By: Qidi Jiang

In just one year and a half, the idea of “Restaurant Day” has gained unprecedented popularity in Finland where the number of restaurants is so limited due to highly restricted regulations. In the mean time, more and more countries across Europe, North America, and even Asia are participating in this special event dedicated to the enjoyment of food. So far, seven Restaurant Days have been successfully held in over fifteen countries. With more and more people come to embrace Restaurant Day, in order to keep
this initial concept and happiness from being abducted by commercial activity, a lot of regulations have been made, any restaurant with a clearly commercial, political or religious aim, or restaurants linked to existing commercial brands, or advertising a commercial space or a business, will be removed from the service.

In spite of the above mentioned facts, to our surprise, no regulations regarding food security have so far been made to make sure that the food served during Restaurant Day is absolutely safe. Some may think that there’s no need for too many rules, just relax, enjoy and have some fun. Some may state that after all, the food is bought from someone mostly not likely to be a restaurant owner and you are paying less than what you usually pay for eating at a restaurant, so you can not ask for too much. Some may also argue that, given the past seven Restaurant Days, not even one food security accident-reportedly at least, has ever happened. However, is food security really not an issue fore Restaurant Day? Is the urge to regulate the food security condition during Restaurant Day overreacting? What will be the possible cause and consequence of food security issues? The answer is, it all depends on probability.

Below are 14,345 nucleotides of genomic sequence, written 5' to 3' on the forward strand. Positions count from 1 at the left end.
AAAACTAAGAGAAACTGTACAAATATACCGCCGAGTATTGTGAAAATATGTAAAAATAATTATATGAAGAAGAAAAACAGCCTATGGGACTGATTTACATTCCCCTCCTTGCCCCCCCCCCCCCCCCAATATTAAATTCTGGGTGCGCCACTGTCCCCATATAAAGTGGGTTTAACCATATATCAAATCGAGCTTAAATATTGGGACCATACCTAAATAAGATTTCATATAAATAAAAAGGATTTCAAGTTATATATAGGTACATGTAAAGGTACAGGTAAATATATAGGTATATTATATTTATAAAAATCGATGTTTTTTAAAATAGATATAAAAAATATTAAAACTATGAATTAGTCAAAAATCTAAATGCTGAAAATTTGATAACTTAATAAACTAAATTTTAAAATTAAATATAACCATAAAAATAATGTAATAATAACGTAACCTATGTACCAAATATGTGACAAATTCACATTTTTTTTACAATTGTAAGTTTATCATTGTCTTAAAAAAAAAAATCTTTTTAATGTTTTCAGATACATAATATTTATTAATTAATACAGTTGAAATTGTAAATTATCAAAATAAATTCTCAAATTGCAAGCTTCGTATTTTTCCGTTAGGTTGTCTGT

Obviously, with a sample size big enough, any rare case with extremely low probability is likely to happen. By assuming the total number of global participants to the next Restaurant Day to be 500,000 (which is a very conservative number), we are looking at a possible report of 700 diarrhea patients, regardless of the causes being external to Restaurant Day or not. (According to WHO, around the world there are 11 million people suffering from diarrheal disease everyday) Also, this is not just a conference where people gather at a fixed site. During Restaurant Day, people tend to try different dishes at different places, this high mobility further adds to the probability of cross-infection. What’s more, many epidemic diseases have an incidence rate similar to that of diarrhea. Yet, epidemic diseases have an infection pattern of exponential growth, which is even more dangerous.

In addition to actual outbreak of contagious disease during Restaurant Day, there’s another possible cause of food security issue, which is often ignored. The impact it may trigger however, could be sometimes even worse. For this cause, we call it outbreak of collective hysteria.

Collective hysteria is a large scale outbreak of disease-like symptom caused by strong psychological implication, which is highly unpredictable. For example, even if the food served at Restaurant Day is perfectly safe, there could still be someone with physical discomfort suspecting that the food is contaminated, his/her response will affect those around, sometimes this will lead to the same physical discomfort. Then, this phenomenon will “infect” more people, giving them the same symptom, triggering huge panic, even riot.

Given the big number of people involved in Restaurant Day, we can predict that though the happening of any of these scenarios being discussed is not absolute, its probability is high, and still building up as Restaurant Day becomes more and more popular. Hence, the success and growing of Restaurant Day calls for more attention in all aspects it may concern, among which, food security is definitely crucial.

Restaurant Day should be, as it always have been, the “ground zero” of happiness, not disease. It is high time that we paid more attention to food security during Restaurant Day.